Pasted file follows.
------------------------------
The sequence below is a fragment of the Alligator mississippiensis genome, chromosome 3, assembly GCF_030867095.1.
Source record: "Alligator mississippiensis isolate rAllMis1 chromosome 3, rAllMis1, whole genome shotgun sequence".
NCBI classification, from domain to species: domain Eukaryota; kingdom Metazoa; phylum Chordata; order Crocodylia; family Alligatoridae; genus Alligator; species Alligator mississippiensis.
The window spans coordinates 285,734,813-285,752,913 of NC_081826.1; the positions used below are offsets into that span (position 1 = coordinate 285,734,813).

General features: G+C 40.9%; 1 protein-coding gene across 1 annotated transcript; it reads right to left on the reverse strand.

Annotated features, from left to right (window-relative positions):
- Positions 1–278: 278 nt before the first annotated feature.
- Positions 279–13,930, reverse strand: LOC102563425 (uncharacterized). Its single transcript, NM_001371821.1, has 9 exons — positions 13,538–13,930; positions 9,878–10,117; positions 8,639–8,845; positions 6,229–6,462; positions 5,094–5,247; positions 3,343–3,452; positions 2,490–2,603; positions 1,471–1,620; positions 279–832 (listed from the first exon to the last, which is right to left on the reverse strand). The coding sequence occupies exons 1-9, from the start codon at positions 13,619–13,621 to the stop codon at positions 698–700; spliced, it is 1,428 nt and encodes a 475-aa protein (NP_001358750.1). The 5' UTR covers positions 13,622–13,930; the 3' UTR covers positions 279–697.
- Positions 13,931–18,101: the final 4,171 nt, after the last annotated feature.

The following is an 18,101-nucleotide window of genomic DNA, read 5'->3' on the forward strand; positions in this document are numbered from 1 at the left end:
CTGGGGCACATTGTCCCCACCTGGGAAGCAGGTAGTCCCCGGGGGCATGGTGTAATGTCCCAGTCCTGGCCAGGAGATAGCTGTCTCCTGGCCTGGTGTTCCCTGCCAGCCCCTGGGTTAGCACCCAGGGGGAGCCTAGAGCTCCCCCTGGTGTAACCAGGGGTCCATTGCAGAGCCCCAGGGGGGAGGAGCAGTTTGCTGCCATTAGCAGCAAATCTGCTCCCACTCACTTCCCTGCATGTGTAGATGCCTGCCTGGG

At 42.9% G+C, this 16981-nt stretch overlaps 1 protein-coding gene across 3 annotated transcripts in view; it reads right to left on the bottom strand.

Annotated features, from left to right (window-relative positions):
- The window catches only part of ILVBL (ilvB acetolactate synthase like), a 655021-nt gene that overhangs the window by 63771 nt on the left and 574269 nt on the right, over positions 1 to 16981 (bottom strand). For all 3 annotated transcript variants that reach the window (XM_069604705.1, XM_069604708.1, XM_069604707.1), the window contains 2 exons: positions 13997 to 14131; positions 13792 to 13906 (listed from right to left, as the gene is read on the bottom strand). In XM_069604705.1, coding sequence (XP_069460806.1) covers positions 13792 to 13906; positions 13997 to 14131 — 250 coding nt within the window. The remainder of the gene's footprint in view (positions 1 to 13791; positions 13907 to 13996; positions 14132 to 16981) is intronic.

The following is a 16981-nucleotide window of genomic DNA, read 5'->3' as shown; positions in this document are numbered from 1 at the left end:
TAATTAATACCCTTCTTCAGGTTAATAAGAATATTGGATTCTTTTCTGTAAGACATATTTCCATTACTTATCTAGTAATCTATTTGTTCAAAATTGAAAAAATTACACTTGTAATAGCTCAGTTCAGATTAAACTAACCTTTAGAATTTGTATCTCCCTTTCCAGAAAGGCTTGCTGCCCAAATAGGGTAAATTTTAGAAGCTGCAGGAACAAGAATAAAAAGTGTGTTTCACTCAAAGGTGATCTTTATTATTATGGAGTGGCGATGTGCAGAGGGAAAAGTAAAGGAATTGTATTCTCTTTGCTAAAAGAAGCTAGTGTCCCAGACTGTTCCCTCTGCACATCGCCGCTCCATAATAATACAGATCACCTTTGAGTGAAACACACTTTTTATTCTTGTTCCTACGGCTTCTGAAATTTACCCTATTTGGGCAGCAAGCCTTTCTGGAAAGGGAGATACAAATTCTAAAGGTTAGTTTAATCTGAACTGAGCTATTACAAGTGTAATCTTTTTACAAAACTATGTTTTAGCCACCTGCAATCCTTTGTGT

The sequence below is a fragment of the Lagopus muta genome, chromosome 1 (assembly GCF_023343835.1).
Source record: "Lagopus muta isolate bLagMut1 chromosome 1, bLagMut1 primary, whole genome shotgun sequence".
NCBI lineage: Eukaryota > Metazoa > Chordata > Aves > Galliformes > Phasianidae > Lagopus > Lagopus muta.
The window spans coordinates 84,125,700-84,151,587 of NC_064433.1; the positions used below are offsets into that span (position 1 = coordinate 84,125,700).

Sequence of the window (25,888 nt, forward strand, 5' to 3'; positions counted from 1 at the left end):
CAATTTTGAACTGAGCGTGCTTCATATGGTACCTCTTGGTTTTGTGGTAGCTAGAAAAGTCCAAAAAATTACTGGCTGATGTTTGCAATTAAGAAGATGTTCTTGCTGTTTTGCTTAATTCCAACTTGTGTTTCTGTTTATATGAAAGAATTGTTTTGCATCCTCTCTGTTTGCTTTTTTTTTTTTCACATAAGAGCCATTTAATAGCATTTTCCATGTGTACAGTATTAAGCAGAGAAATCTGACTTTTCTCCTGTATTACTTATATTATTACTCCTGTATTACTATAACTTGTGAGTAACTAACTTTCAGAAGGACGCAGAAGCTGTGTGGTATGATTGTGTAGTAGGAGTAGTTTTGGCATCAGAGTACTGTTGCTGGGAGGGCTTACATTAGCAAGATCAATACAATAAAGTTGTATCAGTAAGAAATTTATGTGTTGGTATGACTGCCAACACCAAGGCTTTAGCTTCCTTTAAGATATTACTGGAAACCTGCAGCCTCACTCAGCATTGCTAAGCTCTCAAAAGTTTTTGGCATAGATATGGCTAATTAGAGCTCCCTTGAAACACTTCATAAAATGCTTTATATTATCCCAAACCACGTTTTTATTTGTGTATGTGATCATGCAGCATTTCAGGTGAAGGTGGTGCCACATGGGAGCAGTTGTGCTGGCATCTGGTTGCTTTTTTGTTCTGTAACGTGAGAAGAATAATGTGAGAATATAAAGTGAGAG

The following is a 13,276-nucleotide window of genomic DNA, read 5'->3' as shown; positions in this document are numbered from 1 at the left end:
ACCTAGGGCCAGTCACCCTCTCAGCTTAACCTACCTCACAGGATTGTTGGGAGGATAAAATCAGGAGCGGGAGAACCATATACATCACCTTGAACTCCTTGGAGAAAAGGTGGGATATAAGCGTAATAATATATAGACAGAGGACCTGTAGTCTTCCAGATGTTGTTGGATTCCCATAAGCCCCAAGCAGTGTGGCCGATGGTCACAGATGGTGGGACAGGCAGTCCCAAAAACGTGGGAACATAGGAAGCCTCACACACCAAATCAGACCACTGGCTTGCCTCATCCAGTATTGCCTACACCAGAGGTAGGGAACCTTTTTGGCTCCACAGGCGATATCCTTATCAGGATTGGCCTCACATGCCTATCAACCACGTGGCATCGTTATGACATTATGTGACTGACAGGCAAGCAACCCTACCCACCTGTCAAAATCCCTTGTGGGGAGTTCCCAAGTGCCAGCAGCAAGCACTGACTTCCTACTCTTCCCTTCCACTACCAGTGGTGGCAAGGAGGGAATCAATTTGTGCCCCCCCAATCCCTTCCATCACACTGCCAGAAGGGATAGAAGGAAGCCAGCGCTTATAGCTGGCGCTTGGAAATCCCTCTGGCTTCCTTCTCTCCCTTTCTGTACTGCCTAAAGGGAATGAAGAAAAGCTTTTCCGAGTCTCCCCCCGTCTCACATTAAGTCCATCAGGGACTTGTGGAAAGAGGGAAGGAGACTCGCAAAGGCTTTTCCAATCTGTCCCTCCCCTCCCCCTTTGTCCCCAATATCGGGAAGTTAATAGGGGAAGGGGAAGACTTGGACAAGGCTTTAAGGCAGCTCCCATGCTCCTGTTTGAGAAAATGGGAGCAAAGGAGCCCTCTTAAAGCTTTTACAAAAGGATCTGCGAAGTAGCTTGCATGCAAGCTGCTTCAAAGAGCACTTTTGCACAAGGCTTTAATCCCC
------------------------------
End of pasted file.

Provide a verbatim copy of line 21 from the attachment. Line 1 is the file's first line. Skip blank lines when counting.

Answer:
Sequence of the window (25,888 nt, forward strand, 5' to 3'; positions counted from 1 at the left end):